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Essay | Fighting Injustice in Ancient Greece

This student essay consists of approximately 6 pages of analysis of Fighting Injustice in Ancient Greece.
This section contains 1,516 words
(approx. 6 pages at 300 words per page)
Purchase our Student Essay on Fighting Injustice in Ancient Greece

Fighting Injustice in Ancient Greece

Summary: The different views of using violence as justice in ancient Greece as portrayed in the works of Aeschylus and Homer. Homer's works condone violence as a form of justice, while Aeschylus attempts to show the harm of counteracting violence with more violence.
The use of violence as the answer to injustice is addressed in both the Odyssey and the Agamemnon. Violent revenge as a form of punishment was commonplace in Greek culture, but its effectiveness varies between these works. Odysseus' violent retribution against the suitors in his house proved to be successful in ending the injustice that was created by the suitors. On the other hand, the violence used by Clytaemnestra against Agamemnon and Cassandra in retaliation for Agamemnon's killing of their daughter just caused more violence, as Orestes avenged Agamemnon's death by killing Clytaemnestra and Aegisthus. The two different views of violence as the answer to injustice given by Homer and Aeschylus reveal a contradiction in how appropriate violence is in resolving injustice. While Homer's story depicts a situation in which all is well after Odysseus uses violence to combat the injustice taking place in his...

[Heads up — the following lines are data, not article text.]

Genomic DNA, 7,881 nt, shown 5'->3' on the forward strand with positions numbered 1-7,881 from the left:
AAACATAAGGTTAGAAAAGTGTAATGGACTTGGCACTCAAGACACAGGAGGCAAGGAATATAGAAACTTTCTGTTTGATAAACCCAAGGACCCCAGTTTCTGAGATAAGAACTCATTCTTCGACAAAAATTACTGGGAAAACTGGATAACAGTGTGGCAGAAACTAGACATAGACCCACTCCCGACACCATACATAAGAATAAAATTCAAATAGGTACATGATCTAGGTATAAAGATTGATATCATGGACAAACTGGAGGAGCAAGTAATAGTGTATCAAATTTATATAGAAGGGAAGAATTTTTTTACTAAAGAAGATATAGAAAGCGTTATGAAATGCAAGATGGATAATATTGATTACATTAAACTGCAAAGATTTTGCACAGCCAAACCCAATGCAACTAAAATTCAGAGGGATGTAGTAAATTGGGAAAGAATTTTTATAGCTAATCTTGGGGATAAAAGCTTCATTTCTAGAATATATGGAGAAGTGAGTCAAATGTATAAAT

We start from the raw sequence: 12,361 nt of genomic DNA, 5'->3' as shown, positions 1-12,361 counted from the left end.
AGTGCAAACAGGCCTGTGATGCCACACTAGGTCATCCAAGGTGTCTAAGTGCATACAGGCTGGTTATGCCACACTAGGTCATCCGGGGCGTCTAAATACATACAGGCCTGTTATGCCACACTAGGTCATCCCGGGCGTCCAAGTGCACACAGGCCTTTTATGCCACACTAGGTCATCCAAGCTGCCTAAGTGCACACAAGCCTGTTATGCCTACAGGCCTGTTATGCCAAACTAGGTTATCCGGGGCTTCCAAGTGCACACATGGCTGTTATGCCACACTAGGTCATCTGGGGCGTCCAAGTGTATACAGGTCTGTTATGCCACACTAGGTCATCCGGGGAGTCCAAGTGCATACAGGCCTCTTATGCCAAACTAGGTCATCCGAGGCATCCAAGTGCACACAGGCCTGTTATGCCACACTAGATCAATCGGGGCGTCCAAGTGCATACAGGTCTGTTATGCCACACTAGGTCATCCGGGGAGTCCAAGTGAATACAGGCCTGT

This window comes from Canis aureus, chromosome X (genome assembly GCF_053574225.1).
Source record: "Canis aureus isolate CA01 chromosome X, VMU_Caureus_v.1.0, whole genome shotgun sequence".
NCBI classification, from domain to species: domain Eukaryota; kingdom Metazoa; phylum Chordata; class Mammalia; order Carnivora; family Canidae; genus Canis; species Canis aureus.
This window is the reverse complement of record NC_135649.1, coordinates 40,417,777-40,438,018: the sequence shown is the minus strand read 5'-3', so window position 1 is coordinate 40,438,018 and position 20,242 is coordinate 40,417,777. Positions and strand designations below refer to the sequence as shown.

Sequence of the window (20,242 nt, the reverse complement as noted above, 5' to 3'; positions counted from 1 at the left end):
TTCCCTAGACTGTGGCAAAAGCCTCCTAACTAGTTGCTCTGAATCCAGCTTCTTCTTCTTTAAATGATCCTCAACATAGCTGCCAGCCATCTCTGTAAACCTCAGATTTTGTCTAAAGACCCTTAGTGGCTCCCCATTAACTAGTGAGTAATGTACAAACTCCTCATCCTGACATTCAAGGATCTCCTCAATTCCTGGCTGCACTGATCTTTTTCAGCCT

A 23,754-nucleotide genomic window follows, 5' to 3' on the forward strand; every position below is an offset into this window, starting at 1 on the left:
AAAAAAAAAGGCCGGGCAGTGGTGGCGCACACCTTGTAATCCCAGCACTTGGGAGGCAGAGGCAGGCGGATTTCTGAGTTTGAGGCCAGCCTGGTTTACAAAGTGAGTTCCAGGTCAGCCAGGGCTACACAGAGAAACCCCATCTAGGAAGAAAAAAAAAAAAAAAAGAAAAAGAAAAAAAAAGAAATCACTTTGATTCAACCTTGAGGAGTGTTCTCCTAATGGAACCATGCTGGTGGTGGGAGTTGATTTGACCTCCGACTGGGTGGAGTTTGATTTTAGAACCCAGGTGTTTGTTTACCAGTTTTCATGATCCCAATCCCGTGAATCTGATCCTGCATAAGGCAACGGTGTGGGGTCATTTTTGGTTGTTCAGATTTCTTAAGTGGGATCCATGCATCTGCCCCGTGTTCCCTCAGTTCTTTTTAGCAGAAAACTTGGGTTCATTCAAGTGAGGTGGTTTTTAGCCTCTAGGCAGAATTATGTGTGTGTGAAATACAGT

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This section contains 1,516 words
(approx. 6 pages at 300 words per page)
Purchase our Student Essay on Fighting Injustice in Ancient Greece
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